Saturday, December 14, 2019

184. The Toys. Coventry Patmore Poem. Appreciation By P S Remesh Chandran

The Toys. Coventry Patmore Poem Appreciation

P. S. Remesh Chandran

Editor, Sahyadri Books & Bloom Books, Trivandrum

00. Article Title Image By . Graphics: Adobe SP.

=Coventry Patmore was a British poet and essayist who had a deep concern for religion. Through his poems, he reacted to the spiritual degeneration of his times. His essays and articles were mostly criticism. His poem Toys pictures the sorrows of childhood and the fatherly relationship of God to man. Just like a father punishes a child, God too can punish a man for his wrong doings but He forgives. It’s the message in the poem for fathers who punish children.

Naturally a child assumes the role of a grown up man to fill the gap of not being there a fatherly care.

01. Portrait of Coventry Patmore By John Singer Sargent.

=The poet's motherless child spoke and behaved like grown-up people, which the poet disliked. Children should behave like children, not like grown up people. But is it possible for children now not to behave like adults, especially after communication technology has advanced much and knowledge is now at everyone’s fingertips, and everyone is now becoming much mature? But a century before there was not this communication technology and no knowledge at everyone’s fingertips. So why should a child behave like an adult then? It was because there was a gap of fatherly care in his life in his mother’s absence and naturally the child assumed the role of the grown up man to fill that gap.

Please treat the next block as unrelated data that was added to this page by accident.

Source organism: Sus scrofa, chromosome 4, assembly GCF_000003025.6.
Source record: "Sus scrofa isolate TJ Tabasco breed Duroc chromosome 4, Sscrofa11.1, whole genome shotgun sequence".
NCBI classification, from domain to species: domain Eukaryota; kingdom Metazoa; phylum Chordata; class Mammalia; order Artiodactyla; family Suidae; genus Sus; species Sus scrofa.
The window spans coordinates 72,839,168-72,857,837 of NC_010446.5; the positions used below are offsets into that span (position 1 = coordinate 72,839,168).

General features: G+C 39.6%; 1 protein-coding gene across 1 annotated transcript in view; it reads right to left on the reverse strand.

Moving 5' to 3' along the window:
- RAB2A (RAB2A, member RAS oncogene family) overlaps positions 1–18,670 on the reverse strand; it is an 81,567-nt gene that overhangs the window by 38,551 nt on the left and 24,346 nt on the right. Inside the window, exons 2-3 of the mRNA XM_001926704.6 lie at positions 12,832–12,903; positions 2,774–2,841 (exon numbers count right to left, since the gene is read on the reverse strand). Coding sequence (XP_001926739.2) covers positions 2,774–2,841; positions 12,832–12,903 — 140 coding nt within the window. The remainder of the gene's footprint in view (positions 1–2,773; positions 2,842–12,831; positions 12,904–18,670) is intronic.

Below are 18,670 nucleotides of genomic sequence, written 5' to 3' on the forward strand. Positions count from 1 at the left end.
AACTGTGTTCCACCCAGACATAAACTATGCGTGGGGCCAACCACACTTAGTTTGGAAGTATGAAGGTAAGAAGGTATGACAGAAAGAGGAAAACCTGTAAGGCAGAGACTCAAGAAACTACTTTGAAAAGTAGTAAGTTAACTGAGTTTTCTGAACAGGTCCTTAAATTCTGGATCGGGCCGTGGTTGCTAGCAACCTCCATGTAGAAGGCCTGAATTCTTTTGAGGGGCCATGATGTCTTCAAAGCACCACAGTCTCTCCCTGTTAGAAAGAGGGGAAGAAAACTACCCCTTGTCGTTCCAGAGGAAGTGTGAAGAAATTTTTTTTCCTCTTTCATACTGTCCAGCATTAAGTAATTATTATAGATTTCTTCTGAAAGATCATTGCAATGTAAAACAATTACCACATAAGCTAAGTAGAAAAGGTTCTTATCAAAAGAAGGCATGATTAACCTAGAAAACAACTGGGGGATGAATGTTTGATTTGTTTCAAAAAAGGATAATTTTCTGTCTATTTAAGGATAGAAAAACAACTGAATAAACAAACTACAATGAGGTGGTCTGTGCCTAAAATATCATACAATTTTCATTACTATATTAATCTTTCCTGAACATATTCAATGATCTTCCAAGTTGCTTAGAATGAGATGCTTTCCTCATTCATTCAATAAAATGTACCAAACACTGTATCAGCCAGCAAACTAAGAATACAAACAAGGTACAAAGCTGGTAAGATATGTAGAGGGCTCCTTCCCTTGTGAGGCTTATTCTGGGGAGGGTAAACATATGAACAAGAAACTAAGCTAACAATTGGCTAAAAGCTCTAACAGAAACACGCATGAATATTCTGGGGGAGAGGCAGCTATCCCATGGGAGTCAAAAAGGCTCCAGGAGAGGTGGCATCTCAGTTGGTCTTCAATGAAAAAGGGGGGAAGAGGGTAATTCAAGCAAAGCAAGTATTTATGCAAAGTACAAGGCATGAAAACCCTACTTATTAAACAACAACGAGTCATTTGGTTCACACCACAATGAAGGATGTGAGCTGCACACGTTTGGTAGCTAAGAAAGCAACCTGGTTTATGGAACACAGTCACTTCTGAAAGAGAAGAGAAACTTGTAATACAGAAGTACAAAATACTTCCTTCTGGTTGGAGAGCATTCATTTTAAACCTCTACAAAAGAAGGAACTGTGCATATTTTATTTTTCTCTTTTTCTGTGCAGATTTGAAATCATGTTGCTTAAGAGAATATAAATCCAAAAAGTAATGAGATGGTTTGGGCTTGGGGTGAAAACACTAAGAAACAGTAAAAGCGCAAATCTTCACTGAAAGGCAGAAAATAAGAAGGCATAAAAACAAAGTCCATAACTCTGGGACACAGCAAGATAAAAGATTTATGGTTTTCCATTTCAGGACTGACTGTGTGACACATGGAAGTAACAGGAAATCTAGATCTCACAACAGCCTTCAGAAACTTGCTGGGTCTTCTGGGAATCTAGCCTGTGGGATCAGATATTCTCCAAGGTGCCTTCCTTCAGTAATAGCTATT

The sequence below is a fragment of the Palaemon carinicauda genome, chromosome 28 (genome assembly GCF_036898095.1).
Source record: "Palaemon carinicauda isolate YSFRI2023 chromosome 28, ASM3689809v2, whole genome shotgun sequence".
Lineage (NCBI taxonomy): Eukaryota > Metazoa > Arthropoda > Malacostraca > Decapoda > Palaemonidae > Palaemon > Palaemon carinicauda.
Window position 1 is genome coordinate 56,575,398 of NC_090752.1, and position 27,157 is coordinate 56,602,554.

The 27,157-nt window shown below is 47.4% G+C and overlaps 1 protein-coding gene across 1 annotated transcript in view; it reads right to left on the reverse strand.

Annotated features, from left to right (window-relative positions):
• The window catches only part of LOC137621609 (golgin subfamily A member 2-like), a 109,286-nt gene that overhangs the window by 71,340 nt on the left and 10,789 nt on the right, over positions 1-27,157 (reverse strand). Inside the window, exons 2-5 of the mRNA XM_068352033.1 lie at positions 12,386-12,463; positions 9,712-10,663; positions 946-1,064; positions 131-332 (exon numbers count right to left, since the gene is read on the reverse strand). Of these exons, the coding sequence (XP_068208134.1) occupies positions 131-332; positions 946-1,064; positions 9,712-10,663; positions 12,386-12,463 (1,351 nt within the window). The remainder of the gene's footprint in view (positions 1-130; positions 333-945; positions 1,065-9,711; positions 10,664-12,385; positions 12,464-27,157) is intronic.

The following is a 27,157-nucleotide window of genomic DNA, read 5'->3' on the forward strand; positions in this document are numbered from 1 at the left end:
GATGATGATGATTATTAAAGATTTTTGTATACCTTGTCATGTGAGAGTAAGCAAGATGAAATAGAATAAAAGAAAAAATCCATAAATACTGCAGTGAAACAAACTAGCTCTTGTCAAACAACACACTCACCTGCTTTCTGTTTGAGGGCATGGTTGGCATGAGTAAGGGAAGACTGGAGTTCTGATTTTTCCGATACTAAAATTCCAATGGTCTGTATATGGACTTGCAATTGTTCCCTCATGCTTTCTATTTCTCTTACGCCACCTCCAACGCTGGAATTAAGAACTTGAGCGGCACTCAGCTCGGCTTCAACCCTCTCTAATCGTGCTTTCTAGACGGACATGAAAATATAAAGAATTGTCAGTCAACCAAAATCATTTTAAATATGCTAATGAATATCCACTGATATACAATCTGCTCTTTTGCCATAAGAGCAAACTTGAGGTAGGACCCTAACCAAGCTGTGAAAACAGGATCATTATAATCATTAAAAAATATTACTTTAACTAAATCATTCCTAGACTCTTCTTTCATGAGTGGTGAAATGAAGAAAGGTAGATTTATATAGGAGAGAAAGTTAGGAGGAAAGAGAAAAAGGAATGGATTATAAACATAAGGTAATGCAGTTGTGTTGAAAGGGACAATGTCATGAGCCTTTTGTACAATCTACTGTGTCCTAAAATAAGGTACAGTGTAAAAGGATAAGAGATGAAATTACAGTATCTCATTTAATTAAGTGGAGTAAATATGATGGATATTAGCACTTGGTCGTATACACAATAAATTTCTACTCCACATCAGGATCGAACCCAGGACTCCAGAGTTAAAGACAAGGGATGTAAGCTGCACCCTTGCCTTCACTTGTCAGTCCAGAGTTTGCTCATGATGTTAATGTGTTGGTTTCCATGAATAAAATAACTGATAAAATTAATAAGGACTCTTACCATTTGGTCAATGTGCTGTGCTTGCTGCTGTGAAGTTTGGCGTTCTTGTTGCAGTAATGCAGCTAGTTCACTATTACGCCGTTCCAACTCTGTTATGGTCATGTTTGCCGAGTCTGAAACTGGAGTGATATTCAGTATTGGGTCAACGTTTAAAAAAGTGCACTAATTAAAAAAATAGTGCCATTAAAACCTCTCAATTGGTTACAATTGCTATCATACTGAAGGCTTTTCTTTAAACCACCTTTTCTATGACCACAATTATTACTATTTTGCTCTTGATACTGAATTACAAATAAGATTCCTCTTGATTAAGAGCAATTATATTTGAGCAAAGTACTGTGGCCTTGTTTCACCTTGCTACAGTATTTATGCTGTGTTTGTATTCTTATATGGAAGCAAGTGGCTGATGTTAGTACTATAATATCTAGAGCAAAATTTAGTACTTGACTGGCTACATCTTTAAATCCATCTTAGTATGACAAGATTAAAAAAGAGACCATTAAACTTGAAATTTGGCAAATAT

A domestic situation which opens innumerable doors for child psychologists!

=For disobeying him for the seventh time in one day, the poet beat him and sent him to bed without the usual kisses. He ought to have been more tolerant towards the motherless child. Fearing grief should hinder the child's sleep he visited his bed to find him in deep slumber. His darkened eyelids and wet eye lashes were proof he had been sobbing for a long time. The poet felt remorse for his act of unkindness. He kissed away his son's tears while he himself wept, for he could see what gave comfort to the child in his grief, in his place. They were his toys arranged neatly on a table beside his bed. They were simple but enough to comfort a grieving child- ‘a box of counters, a red-veined stone, a piece of glass abraded by the beach, six or seven shells, a bottle with blue bells and two French copper coins’. Where the child longed for the caressing of his father, he bridged the gap and found solace by caressing his toys! True, his toys would not beat him and send him away lonely to bed.